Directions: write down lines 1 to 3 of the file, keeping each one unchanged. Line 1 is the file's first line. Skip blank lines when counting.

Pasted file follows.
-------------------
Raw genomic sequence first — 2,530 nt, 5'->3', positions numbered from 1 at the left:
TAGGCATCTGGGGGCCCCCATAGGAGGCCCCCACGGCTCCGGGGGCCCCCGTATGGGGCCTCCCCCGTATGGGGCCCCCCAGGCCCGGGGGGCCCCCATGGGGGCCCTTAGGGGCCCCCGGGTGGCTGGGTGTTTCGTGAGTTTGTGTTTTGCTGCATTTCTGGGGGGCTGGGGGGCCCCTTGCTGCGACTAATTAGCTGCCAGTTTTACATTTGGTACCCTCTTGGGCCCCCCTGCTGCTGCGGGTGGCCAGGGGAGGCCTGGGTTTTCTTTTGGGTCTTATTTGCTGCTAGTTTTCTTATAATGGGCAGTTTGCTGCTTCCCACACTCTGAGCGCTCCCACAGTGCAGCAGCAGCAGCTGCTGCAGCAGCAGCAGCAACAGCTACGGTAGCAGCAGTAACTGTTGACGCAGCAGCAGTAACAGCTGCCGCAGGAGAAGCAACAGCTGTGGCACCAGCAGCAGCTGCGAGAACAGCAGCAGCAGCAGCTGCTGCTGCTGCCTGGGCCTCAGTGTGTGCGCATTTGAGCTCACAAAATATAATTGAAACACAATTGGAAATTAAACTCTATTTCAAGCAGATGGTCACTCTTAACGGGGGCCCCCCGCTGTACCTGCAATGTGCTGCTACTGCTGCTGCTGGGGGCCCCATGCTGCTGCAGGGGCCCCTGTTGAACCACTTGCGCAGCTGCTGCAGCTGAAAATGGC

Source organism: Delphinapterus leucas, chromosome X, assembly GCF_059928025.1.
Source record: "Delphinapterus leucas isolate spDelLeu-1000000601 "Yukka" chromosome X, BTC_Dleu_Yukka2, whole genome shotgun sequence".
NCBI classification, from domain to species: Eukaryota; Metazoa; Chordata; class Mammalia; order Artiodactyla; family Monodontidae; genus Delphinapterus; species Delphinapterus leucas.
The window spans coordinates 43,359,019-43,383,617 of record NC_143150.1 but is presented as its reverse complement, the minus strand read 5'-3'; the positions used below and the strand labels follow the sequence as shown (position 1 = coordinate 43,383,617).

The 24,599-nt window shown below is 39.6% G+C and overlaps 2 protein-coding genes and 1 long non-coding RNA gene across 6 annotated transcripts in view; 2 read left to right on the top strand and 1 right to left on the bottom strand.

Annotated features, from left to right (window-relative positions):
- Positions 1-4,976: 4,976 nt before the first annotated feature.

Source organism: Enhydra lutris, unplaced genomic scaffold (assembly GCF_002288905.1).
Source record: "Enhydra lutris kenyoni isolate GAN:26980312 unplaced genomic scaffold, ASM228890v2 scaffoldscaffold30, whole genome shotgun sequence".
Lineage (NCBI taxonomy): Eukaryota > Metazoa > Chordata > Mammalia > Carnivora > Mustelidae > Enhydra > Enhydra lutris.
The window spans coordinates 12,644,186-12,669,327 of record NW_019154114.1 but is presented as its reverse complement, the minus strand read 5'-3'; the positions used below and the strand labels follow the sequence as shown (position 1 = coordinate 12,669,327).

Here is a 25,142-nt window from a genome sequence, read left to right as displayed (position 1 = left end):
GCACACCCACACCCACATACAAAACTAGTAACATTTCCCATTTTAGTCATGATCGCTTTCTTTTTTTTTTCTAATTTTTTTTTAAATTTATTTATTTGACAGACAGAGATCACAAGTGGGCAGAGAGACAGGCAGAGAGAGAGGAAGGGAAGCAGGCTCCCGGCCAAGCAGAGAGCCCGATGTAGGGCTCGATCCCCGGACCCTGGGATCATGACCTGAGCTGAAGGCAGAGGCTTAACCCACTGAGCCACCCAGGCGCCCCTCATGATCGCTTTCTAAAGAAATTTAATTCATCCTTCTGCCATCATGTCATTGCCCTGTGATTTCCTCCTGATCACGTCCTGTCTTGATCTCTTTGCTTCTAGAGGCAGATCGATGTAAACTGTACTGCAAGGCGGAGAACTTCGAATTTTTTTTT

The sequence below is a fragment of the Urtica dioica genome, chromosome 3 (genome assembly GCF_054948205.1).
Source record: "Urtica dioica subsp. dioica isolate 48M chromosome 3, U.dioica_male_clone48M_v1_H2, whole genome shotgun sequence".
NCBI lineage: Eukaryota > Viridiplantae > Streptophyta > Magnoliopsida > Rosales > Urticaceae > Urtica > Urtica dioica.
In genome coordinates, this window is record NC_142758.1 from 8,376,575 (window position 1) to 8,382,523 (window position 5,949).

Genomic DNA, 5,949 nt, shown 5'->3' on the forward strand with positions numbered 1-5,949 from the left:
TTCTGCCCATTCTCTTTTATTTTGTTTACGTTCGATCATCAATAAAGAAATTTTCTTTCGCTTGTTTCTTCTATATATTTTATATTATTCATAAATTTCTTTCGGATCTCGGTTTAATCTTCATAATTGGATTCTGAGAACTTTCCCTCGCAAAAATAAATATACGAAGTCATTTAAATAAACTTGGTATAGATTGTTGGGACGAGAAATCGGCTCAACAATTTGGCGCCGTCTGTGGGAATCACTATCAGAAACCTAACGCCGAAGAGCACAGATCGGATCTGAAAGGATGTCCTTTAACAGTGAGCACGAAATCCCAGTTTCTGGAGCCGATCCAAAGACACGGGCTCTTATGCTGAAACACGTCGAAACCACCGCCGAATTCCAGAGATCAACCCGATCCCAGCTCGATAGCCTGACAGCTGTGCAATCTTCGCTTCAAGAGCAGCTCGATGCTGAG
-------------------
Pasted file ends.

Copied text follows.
Raw genomic sequence first — 2,530 nt, 5'->3', positions numbered from 1 at the left:
TAGGCATCTGGGGGCCCCCATAGGAGGCCCCCACGGCTCCGGGGGCCCCCGTATGGGGCCTCCCCCGTATGGGGCCCCCCAGGCCCGGGGGGCCCCCATGGGGGCCCTTAGGGGCCCCCGGGTGGCTGGGTGTTTCGTGAGTTTGTGTTTTGCTGCATTTCTGGGGGGCTGGGGGGCCCCTTGCTGCGACTAATTAGCTGCCAGTTTTACATTTGGTACCCTCTTGGGCCCCCCTGCTGCTGCGGGTGGCCAGGGGAGGCCTGGGTTTTCTTTTGGGTCTTATTTGCTGCTAGTTTTCTTATAATGGGCAGTTTGCTGCTTCCCACACTCTGAGCGCTCCCACAGTGCAGCAGCAGCAGCTGCTGCAGCAGCAGCAGCAACAGCTACGGTAGCAGCAGTAACTGTTGACGCAGCAGCAGTAACAGCTGCCGCAGGAGAAGCAACAGCTGTGGCACCAGCAGCAGCTGCGAGAACAGCAGCAGCAGCAGCTGCTGCTGCTGCCTGGGCCTCAGTGTGTGCGCATTTGAGCTCACAAAATATAATTGAAACACAATTGGAAATTAAACTCTATTTCAAGCAGATGGTCACTCTTAACGGGGGCCCCCCGCTGTACCTGCAATGTGCTGCTACTGCTGCTGCTGGGGGCCCCATGCTGCTGCAGGGGCCCCTGTTGAACCACTTGCGCAGCTGCTGCAGCTGAAAATGGC

Source organism: Delphinapterus leucas, chromosome X, assembly GCF_059928025.1.